5 HIIT Workouts For Fat-Loss

What is High Intensity Interval Training (aka HIIT)? | Are HIIT Workouts good for improving fitness? | Can anyone participate in HIIT Workouts? | The Dos and Don’ts of HIIT Workouts | 5 HIIT Workouts For Fat-Loss

A man and a woman are completing HIIT Workouts in a gym. They are engaging in high-intensity interval training with battle ropes for improved cardiovascular and muscular endurance fitness.

If you’re trying to burn fat and bring out a bit of muscle definition, you’re in the right place. HIIT is one of the best training methodologies for improving body composition and developing fitness. The below article will show you exactly how to do this wilth 5 HIIT Workouts for Fat-Loss. But before you assault the five sessions below, it’s advisable to familiarise yourself with the training procedures and the Dos and Don’ts of HIIT.

What is High-Intensity Interval Training (aka HIIT)?

At its simplest, high-intensity interval training (from here on out HIIT) is where we exercise at super high intensities for short exposures. Typically, each high-intensity interval is immediately followed by a rest or active recovery exercise of equal duration.


The time exposure of each separate interval rarely exceeds 30-seconds. The reason why is because HIIT training is anaerobic and thus is powered by the adenosine triphosphate system (ATP). ATP is analogous to the nitrous oxide in muscle cars that gives them an explosive boost of speed.


But because it’s high octane stuff and limited in quantity, ATP is quickly exhausted. Once used up, which at maximal effort takes between 10- and 30-seconds, the body begins synthesising more. However, this takes time and rest.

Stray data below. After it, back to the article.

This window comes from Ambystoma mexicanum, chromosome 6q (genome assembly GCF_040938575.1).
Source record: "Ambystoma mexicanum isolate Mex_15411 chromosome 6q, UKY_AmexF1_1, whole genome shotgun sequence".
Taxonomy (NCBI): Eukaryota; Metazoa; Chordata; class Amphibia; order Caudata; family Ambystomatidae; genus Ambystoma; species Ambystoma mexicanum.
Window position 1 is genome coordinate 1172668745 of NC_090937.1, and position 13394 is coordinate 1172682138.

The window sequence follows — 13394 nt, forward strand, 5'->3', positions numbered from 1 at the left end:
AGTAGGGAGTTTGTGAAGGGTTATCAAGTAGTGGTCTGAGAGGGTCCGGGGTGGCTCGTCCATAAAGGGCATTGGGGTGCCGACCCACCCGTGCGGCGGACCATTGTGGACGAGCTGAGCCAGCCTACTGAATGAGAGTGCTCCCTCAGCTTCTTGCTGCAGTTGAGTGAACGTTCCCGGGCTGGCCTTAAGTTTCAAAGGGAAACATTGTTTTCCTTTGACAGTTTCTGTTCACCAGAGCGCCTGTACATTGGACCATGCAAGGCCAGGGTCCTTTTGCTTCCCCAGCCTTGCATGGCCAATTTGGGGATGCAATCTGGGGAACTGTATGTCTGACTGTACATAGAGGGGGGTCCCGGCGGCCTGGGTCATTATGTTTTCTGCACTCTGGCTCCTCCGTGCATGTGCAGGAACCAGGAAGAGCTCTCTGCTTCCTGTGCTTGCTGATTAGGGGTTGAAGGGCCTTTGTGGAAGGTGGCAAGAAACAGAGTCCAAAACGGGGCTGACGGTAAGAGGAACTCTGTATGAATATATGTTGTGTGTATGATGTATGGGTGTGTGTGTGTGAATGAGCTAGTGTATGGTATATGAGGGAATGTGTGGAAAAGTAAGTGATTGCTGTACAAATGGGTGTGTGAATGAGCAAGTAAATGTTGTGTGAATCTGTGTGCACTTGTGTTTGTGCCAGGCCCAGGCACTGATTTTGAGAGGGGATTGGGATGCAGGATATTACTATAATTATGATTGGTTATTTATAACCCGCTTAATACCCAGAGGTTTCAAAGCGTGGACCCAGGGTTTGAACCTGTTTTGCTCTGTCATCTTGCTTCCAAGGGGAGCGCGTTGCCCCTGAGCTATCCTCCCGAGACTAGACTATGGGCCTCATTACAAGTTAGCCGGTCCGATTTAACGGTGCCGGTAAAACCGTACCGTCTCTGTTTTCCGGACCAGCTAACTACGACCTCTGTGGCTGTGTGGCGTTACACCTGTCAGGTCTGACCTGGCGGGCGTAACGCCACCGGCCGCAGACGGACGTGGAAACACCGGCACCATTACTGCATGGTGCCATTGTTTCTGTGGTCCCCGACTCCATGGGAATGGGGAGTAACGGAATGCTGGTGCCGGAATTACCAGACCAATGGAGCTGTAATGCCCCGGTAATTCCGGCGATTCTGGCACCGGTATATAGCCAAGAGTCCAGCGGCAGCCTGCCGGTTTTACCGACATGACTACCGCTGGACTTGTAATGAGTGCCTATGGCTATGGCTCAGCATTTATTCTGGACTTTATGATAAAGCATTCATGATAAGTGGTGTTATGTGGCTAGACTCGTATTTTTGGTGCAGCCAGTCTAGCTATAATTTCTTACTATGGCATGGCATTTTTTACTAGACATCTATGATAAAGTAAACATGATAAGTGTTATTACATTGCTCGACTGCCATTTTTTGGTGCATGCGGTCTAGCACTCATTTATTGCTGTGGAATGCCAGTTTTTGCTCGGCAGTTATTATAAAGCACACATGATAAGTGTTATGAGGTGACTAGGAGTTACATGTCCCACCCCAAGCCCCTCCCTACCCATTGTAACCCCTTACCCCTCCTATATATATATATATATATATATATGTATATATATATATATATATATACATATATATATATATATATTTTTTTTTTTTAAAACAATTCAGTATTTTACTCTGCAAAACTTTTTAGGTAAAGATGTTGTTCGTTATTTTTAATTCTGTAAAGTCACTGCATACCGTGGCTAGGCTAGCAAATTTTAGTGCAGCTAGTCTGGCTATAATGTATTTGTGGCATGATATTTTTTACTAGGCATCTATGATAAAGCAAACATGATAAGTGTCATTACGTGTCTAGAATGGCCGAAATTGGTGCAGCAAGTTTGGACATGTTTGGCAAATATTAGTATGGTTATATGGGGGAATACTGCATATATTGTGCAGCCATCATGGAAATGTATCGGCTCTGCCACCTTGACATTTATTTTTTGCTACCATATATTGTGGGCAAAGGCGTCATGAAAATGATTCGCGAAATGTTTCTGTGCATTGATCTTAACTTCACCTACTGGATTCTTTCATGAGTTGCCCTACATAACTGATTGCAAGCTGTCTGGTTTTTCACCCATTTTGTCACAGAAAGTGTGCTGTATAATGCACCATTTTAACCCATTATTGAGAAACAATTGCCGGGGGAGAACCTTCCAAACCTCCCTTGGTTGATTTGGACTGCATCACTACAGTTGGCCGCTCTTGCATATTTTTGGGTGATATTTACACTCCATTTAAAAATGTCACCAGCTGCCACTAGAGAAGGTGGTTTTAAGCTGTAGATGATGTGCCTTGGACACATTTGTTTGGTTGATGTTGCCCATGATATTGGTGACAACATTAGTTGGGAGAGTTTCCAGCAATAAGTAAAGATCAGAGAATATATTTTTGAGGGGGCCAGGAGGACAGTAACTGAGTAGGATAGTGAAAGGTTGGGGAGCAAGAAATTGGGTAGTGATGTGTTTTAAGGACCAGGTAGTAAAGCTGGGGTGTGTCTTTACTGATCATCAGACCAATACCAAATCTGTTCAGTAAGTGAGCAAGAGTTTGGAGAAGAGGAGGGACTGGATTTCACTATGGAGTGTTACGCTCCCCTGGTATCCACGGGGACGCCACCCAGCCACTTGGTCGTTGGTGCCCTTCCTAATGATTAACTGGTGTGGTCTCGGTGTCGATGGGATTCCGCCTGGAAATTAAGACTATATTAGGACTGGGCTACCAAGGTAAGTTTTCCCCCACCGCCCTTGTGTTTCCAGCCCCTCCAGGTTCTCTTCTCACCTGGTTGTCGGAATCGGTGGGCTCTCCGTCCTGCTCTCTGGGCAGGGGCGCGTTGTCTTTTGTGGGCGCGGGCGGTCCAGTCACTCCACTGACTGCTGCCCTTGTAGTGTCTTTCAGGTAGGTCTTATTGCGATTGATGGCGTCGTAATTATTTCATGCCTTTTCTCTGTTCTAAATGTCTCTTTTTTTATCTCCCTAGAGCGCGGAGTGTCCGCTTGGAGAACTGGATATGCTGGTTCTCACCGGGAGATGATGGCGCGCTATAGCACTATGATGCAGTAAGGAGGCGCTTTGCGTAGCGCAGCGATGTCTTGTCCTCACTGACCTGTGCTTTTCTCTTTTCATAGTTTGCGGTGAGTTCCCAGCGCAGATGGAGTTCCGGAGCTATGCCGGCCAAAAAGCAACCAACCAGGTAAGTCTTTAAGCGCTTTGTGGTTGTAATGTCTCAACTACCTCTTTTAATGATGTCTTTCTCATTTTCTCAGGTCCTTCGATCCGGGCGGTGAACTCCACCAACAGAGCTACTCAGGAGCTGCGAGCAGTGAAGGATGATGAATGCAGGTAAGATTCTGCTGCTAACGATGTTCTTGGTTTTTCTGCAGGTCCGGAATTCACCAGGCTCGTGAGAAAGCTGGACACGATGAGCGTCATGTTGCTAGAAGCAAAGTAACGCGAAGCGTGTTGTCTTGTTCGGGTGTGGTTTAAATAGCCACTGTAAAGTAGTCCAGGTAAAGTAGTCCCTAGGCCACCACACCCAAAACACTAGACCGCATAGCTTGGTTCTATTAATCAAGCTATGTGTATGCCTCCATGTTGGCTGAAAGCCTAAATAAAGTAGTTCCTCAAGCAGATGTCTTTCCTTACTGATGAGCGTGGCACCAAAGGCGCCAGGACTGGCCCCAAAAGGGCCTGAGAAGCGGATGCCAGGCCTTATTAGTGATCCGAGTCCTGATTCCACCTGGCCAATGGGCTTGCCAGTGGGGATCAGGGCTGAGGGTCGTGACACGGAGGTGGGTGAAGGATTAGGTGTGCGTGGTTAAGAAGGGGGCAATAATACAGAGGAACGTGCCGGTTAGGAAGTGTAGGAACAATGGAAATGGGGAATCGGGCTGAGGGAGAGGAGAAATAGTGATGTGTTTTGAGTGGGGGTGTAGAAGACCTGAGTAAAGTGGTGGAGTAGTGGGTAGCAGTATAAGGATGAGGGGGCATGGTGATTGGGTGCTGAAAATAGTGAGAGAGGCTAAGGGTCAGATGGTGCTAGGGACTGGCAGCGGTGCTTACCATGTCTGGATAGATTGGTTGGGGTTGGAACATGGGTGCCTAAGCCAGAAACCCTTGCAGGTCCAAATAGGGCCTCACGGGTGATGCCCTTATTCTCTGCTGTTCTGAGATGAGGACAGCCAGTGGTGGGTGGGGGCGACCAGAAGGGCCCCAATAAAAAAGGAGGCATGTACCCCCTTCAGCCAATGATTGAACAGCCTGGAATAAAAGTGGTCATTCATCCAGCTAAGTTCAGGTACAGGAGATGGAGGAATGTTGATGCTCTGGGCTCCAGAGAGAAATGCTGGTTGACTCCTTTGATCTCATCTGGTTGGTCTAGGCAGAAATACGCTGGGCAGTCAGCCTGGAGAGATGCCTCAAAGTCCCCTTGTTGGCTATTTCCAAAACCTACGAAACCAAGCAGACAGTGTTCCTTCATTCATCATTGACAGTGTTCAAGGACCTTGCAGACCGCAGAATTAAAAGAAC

In this text box in the article on HIIT Workouts it says: Cells store a small quantity of ATP and must therefore continually resynthesize it at its rate of use.

This is where the rest or active recovery exercises comes in. The rest period between intervals provides the body with enough time to replenish the depleted stock of ATP. Right in time for the next high-intensity interval!

A woman and her personal trainer in a gym are participating in HIIT Workouts. She is performing high-intensity interval press-ups to improve her fitness and muscular endurance. The personal trainer is motivating her through her HIIT Workouts.


Are HIIT Workouts good for improving fitness?

Hell yeah! HIIT is an excellent exercise methodology for promoting cardiovascular and functional fitness.


HIIT sessions, because of the high intensity element, typically involve cardio and light resistance exercises. Heavy loads aren’t completely off the HIIT menu, but the heavier the lift the riskier it becomes. Especially if your technique isn’t polished to perfection.


Another attribute of HIIT is that it enables you to pack a lot of exercise into a short space of time. Within a 20- or even 10-minute HIIT session you could comfortably cover more distance or shift more poundage than you could in a ‘typical’ gym workout.


And don’t be thinking that short duration sessions are in anyway inferior to their lengthy counterparts. Recent studies have shown that exercising at high intensities, in for as little as 7-Minutes, can promote physiological adaptations.

A group of woman participating in outdoor HIIT Workouts. They are performing high-intensity interval sprints for improved cardiovasular fitness.


Can anyone participate in HIIT Workouts?

No, not everyone can or should participate in HIIT sessions. Why? If you have a pre-existing injury, even a mild one – such as a muscle strain – high-intensity training could exacerbate the injured area.